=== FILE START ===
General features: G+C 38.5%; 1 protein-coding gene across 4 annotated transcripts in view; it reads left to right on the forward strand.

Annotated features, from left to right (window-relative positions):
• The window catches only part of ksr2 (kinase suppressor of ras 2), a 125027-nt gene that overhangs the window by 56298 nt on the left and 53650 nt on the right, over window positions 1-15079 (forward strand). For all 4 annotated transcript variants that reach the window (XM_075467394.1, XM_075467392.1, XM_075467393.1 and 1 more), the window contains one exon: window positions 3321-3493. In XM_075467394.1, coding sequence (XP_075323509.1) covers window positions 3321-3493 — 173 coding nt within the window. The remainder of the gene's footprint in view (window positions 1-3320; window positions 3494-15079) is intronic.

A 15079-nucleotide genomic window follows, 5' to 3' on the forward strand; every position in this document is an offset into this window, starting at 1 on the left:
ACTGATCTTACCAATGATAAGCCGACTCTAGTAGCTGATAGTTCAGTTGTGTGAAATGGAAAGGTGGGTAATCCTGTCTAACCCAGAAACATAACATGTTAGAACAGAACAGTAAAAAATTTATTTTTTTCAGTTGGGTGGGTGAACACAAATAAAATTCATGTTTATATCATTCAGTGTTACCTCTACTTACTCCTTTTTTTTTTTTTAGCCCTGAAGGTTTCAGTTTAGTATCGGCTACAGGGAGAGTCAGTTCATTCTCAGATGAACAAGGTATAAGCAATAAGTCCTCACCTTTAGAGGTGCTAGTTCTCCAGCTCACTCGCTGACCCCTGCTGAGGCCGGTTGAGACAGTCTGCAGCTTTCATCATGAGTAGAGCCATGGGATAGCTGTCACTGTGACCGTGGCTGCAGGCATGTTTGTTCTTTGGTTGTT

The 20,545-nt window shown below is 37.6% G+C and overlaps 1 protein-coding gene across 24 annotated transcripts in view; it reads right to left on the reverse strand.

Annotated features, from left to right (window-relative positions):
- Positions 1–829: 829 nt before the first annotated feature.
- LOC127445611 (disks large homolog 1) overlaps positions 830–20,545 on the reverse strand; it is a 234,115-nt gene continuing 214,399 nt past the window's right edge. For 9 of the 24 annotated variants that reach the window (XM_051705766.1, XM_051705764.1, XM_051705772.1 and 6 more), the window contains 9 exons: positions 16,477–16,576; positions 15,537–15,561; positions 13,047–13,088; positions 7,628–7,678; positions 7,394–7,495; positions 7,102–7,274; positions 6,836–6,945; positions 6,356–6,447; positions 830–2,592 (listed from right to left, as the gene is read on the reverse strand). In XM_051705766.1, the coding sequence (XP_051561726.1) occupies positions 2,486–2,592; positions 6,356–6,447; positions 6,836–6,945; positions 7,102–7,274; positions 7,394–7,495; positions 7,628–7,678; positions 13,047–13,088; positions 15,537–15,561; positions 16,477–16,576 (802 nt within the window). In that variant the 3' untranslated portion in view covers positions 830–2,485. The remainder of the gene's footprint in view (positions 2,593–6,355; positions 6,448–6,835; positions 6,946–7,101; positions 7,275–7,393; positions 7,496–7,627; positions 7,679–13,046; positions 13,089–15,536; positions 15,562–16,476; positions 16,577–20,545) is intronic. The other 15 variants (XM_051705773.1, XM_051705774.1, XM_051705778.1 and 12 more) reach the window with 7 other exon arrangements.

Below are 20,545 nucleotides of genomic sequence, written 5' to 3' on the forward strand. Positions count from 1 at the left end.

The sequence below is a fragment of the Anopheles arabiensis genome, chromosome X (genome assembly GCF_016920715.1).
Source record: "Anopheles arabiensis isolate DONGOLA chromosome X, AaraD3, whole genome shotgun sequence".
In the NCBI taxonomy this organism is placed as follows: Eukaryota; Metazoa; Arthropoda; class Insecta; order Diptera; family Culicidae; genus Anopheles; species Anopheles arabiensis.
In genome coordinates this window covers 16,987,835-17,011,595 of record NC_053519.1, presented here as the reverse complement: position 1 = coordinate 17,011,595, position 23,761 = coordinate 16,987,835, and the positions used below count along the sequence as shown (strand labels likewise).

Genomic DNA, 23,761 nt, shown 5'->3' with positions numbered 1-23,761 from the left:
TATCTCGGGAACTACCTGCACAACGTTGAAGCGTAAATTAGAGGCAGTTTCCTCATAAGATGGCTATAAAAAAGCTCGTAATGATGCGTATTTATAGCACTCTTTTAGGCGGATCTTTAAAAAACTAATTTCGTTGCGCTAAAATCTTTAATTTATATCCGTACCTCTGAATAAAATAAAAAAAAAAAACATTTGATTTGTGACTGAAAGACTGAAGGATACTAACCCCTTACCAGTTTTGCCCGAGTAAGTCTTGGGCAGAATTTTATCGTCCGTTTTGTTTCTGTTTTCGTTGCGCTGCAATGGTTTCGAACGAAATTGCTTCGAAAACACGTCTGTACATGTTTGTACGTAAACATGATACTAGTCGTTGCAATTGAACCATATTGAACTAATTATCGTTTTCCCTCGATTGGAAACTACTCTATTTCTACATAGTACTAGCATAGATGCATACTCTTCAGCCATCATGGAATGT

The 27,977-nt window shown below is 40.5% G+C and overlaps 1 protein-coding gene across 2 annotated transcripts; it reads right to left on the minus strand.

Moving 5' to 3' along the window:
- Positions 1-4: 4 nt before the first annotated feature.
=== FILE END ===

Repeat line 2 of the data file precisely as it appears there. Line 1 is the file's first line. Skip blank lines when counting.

Annotated features, from left to right (window-relative positions):